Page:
In order to be legally allowed to work in the United States, an individual must be a U.S. citizen or have proper permission from U.S. authorities to work in the country. Employers are the ones who are responsible for verifying that a prospective employee is legally allowed to work in the United States. To that end, they can use E-Verify as an electronic system to compare an employee’s Form I-9 to data from the Department of Homeland Security (DHS) and the Social Security Administration (SSA). E-Verify protects employers from civil and criminal penalties relating to the hiring of undocumented workers, but they need to ensure proper completing, maintaining, and submitting forms through the employee verification network provided by U.S. Immigration and Customs Services (USCIS). To take advantage of this system and electronically confirm the employment eligibility of their employees, it is important for employers to fully understand this electronic system. The following overview answers the question, “What is E-Verify?”
The History of E-Verify
The Illegal Immigration Reform and Immigrant Responsibility Act of 1996 created E-Verify as a pilot program, implemented as a voluntary program in California, Florida, Illinois, Nebraska, New York and Texas. Ever since, E-Verify has been repeatedly renewed by Congress, subsequently expanded and is now available in all 50 states.
By law, E-Verify is mandatory for the federal government, as well as federal contractors and subcontractors. As of January 1, 2021, E-Verify became mandatory in Florida and the following states require E-Verify for some or all employers: Alabama, Arizona, Colorado, Florida, Georgia, Idaho, Indiana, Louisiana, Michigan, Minnesota, Mississippi, Missouri, Nebraska, North Carolina, Oklahoma, Pennsylvania, South Carolina, Tennessee, Texas, Utah, Virginia and West Virginia.
How E-Verify is Used
E-Verify exists to strengthen the Form I-9 employment eligibility verification process that all employers must follow. While participation in E-Verify is voluntary for most employers, completion of Form I-9 is mandatory.
There are two exceptions to Form I-9 requirements that employers who use E-Verify need to follow:
- E-Verify cannot be used for employees who do not have SSNs. SSN on Form I-9 is voluntary. If an employee has a pending SSN application with Social Security Administration and meets the work requirement, the employee should be permitted to work until the SSN is received. After the receipt of the SSN, a manual E-Verify case can be created to verify the work authorization status and take the next appropriate action.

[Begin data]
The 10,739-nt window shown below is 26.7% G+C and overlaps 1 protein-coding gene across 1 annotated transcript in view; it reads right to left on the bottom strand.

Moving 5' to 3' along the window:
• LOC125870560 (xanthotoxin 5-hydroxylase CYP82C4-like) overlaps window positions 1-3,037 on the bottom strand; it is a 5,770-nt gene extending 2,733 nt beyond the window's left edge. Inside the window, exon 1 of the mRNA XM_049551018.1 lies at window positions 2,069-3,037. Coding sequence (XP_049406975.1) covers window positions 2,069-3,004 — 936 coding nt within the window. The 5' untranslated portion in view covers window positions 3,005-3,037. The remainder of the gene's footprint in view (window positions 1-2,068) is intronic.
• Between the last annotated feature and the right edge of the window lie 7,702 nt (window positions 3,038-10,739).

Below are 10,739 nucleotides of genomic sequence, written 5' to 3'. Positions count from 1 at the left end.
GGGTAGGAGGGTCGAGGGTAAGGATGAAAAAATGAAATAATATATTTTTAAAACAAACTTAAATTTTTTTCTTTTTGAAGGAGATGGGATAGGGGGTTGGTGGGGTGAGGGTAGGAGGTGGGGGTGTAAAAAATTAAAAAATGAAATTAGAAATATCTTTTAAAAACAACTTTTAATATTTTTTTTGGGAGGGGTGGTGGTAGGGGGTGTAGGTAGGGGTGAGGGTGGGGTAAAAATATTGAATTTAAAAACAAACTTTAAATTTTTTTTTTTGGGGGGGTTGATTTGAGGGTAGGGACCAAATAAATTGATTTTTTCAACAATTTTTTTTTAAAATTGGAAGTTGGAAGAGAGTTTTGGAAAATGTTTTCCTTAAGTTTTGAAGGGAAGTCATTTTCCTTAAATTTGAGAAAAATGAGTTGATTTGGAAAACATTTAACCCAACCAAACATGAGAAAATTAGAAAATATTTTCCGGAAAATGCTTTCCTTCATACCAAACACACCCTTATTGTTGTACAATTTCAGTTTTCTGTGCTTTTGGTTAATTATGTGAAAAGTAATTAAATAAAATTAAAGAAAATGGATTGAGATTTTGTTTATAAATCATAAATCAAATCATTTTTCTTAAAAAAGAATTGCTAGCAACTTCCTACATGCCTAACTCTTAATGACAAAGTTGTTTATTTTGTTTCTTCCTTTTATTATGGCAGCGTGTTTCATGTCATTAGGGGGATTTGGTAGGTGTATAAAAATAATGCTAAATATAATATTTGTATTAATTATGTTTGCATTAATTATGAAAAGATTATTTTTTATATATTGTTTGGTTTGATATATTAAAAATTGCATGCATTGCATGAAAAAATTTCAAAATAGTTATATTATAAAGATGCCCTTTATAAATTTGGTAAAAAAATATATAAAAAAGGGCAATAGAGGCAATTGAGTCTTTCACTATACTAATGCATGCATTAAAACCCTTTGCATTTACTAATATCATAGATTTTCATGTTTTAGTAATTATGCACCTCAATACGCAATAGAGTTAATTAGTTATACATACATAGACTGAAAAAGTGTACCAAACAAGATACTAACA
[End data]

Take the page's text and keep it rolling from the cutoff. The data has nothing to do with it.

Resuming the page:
- Any List B document that employees present must contain a photo. Unless employers participate in E-Verify, some List B documents without photos are acceptable.
How E-Verify Works
Employer submits the information on Form I-9 to the E-Verify website. In the case of an electronic I-9 management system, I-9 would automatically integrate with the E-Verify website and would generate one of the statues below.
- Employment Authorized: The employee’s information matched records available to DHS and/or SSA.
- E-Verify Needs More Time: This case was referred to DHS for further verification.
- Tentative Nonconfirmation (Mismatch): Information did not match records available to DHS and/or SSA. Additional action is required.
- Case in Continuance: The employee has contacted DHS or visited an SSA field office, but more time is needed to determine a final case result.
- Close Case and Resubmit: DHS or SSA requires that you close the case and create a new case for this employee. This result may be issued when the employee’s U.S. passport, passport card, or driver’s license information is incorrect.
- Final Nonconfirmation: E-Verify cannot confirm the employee’s employment eligibility after the employee contacted DHS or visited SSA.
What is E-Verify Photo-Matching?
E-Verify enables matching the employee’s photo on the document presented as a List A: Employment Authorization Document (EAD) Card; Permanent Resident Card (Green Card); US Passport or US Passport Card; with the photo that USCIS has on file for that employee enabling instant detection of document fraud. If the photo matches and an employer selects “Yes” on the screen, notice of “Employment Authorized” will be displayed on the screen. If an employer selects “No,” stating that the photo on the ID presented by the employee does not match the photo displayed on the screen, it may result in DHS Tentative Nonconfirmation (TNC) or SSA Tentative Nonconfirmation (TNC).